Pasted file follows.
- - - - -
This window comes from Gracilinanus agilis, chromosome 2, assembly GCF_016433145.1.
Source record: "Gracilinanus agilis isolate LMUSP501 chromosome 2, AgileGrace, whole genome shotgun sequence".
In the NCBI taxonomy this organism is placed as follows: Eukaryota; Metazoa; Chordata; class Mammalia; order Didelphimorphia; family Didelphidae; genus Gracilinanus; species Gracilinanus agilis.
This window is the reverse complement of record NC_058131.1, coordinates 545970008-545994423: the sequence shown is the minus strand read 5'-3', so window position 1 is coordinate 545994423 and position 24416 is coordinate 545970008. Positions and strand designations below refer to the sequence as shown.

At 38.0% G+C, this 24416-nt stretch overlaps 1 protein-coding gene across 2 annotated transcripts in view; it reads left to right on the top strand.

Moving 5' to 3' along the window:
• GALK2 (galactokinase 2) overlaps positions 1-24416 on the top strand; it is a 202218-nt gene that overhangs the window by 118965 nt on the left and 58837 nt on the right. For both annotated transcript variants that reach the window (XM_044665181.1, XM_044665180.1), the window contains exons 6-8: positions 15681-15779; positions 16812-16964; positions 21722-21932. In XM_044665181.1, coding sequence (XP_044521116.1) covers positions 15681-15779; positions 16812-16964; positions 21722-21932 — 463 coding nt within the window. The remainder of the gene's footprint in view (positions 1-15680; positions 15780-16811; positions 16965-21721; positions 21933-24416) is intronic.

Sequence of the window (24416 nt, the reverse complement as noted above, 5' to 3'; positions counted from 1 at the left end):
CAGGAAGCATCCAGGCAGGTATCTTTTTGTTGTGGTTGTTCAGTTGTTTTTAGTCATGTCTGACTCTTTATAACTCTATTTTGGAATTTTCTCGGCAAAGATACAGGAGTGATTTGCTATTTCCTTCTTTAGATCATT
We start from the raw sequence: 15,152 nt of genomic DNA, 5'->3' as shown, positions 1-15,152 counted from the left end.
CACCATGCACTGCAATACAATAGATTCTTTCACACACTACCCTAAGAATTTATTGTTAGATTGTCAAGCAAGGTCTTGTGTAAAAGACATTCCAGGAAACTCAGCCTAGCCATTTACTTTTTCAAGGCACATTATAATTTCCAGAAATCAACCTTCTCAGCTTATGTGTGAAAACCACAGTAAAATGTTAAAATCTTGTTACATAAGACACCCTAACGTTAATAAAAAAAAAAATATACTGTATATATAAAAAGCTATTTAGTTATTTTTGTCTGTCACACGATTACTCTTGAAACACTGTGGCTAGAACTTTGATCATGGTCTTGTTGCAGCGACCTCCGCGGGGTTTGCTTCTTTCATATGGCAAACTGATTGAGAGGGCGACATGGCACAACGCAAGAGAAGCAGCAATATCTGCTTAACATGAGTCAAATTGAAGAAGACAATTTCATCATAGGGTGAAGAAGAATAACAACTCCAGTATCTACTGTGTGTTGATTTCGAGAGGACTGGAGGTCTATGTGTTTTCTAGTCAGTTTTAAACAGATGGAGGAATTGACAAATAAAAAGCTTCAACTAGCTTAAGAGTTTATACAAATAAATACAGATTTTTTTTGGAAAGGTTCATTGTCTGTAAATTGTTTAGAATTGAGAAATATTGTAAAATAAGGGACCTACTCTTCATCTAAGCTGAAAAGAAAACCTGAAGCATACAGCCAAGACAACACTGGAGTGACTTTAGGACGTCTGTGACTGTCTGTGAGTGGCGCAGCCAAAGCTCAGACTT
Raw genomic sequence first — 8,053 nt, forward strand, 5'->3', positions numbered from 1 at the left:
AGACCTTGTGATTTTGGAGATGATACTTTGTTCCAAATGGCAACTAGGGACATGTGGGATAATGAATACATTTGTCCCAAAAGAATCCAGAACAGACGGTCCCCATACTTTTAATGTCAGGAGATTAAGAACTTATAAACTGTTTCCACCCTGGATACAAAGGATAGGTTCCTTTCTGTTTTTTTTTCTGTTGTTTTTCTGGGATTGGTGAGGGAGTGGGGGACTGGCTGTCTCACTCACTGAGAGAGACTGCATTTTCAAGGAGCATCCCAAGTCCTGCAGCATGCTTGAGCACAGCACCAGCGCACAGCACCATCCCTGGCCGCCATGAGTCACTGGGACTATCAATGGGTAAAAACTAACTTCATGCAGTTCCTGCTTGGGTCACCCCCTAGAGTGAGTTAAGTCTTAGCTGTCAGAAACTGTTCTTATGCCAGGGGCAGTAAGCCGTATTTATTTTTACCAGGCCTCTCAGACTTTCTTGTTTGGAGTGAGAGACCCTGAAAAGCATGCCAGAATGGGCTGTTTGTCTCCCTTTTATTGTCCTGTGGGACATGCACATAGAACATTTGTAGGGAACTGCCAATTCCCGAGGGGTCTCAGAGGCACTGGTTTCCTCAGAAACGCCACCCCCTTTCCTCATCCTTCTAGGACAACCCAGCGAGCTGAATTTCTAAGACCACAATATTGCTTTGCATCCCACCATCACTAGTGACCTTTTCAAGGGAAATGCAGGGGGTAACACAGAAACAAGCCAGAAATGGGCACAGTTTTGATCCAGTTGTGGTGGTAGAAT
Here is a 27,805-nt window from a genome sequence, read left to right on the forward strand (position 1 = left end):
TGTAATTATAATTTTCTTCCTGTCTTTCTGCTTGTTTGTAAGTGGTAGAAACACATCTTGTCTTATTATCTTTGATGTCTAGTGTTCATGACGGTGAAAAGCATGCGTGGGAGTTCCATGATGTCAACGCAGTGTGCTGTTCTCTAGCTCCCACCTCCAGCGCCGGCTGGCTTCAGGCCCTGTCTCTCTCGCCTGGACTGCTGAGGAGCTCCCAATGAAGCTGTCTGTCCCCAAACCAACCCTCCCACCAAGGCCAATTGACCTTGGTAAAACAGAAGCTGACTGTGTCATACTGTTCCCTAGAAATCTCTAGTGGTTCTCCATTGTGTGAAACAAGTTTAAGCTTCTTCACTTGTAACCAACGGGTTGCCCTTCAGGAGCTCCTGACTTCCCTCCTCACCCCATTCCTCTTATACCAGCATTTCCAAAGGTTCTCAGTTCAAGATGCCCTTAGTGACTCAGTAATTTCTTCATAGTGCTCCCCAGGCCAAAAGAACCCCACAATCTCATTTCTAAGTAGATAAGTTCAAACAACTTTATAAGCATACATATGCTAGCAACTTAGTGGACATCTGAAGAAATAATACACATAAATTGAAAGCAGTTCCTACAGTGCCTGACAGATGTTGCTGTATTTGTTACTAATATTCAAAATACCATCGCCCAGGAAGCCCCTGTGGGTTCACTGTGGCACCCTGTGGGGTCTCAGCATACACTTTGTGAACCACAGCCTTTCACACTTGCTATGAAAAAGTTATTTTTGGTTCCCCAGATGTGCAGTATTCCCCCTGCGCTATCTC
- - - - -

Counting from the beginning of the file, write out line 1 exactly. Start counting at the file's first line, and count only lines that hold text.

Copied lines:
This window comes from Gracilinanus agilis, chromosome 2, assembly GCF_016433145.1.